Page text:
|Matthew Henry's Concise Commentary|
6:11-15 The strongest motives against sin, and to enforce holiness, are here stated. Being made free from the reign of sin, alive unto God, and having the prospect of eternal life, it becomes believers to be greatly concerned to advance thereto. But, as unholy lusts are not quite rooted out in this life, it must be the care of the Christian to resist their motions, earnestly striving, that, through Divine grace, they may not prevail in this mortal state. Let the thought that this state will soon be at an end, encourage the true Christian, as to the motions of lusts, which so often perplex and distress him. Let us present all our powers to God, as weapons or tools ready for the warfare, and work of righteousness, in his service. There is strength in the covenant of grace for us. Sin shall not have dominion. God's promises to us are more powerful and effectual for mortifying sin, than our promises to God. Sin may struggle in a real believer, and create him a great deal of trouble, but it shall not have dominion; it may vex him, but it shall not rule over him. Shall any take occasion from this encouraging doctrine to allow themselves in the practice of any sin? Far be such abominable thoughts, so contrary to the perfections of God, and the design of his gospel, so opposed to being under grace. What can be a stronger motive against sin than the love of Christ? Shall we sin against so much goodness, and such love?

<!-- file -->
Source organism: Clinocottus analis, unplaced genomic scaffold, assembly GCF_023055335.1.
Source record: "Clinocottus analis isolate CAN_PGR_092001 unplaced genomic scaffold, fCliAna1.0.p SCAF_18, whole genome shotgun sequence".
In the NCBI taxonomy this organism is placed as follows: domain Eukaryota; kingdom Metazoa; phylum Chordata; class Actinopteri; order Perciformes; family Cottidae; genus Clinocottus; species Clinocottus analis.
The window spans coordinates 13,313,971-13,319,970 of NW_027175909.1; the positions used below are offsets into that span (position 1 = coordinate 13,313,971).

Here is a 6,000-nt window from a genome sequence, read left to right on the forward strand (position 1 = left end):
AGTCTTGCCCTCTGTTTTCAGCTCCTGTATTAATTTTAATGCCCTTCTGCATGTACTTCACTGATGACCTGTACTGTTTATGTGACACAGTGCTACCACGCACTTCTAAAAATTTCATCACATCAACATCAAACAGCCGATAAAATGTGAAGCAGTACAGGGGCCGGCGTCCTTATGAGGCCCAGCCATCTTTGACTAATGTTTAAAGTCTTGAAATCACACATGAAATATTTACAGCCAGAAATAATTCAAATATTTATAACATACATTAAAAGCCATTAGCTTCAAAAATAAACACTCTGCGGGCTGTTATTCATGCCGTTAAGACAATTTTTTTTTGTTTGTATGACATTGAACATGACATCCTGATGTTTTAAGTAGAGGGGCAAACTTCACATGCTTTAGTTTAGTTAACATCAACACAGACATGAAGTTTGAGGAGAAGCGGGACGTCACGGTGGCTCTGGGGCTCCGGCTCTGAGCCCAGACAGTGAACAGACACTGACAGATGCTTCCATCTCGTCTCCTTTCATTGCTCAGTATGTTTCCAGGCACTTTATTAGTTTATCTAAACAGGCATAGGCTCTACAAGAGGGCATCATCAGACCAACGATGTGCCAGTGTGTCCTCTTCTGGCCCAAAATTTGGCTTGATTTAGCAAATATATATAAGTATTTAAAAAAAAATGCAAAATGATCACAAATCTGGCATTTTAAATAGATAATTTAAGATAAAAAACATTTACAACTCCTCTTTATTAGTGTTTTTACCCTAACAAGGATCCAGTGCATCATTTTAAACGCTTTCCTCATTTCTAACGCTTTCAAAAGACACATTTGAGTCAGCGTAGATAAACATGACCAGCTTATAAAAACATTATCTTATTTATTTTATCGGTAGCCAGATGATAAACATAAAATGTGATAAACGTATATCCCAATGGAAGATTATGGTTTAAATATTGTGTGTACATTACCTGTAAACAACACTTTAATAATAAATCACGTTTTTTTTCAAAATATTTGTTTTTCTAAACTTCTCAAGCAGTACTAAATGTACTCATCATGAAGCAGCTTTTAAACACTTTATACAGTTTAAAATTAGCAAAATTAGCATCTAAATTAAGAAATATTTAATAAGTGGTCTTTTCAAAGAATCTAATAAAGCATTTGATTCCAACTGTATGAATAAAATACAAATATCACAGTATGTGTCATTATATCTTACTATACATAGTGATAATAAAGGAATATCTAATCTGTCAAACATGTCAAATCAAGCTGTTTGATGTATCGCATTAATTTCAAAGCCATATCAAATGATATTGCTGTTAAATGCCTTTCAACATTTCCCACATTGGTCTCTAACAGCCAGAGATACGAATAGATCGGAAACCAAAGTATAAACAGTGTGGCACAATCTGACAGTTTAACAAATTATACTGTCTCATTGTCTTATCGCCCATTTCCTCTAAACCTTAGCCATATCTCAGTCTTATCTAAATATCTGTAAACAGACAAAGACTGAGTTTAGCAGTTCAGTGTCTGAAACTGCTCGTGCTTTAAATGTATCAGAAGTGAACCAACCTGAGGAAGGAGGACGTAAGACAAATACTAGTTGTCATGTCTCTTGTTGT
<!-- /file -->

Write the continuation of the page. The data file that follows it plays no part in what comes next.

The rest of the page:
Verse 13. - Neither yield ye your members as instruments of unrighteousness unto sin: but yield yourselves unto God, as being alive from the dead, and your members as instruments of righteousness unto God. By our members seem to be meant, not merely the several parts of our bodily frame - eye. tongue, hand, foot, etc. - but generally all the parts or constituents of our present human nature, which sin may use as its instruments, but which ought to be devoted to God (cf. Colossians 3:5). Many commentators would translate ὅπλα "weapons" rather than "instruments," on the ground that St. Paul usually uses the word in this sense (Romans 13:12; 2 Corinthians 6:7; 2 Corinthians 10:4; Ephesians 6:11, 13); and also that ὀψώνια in ver. 22, taken in the sense of the pay of a soldier (as in Luke 3:14; 1 Corinthians 9:7), is supposed to imply that the apostle has had all along the idea of warfare in view. The second of these reasons really proves nothing. Whatever the meaning of ὀψώνια in ver. 23, it is too far removed from the passage before us to be taken in any connection with it. Neither is the first reason at all cogent. Ὅπλα bears the sense of instruments as well as of weapons, and may more suitably bear it here. When St. Paul elsewhere speaks of armour, it is the armour of light, or of righteousness, which we are told to take up, and to put on, in order to fight against our spiritual enemies. Such a conception is inapplicable to our own members, which we have already, which we may use either for good or evil, and which require the protection of heavenly armour rather than being themselves armour; and we certainly could not be told to take them up or put them on. We may, in the next place, observe that the two clauses of this verse are differently expressed in two respects.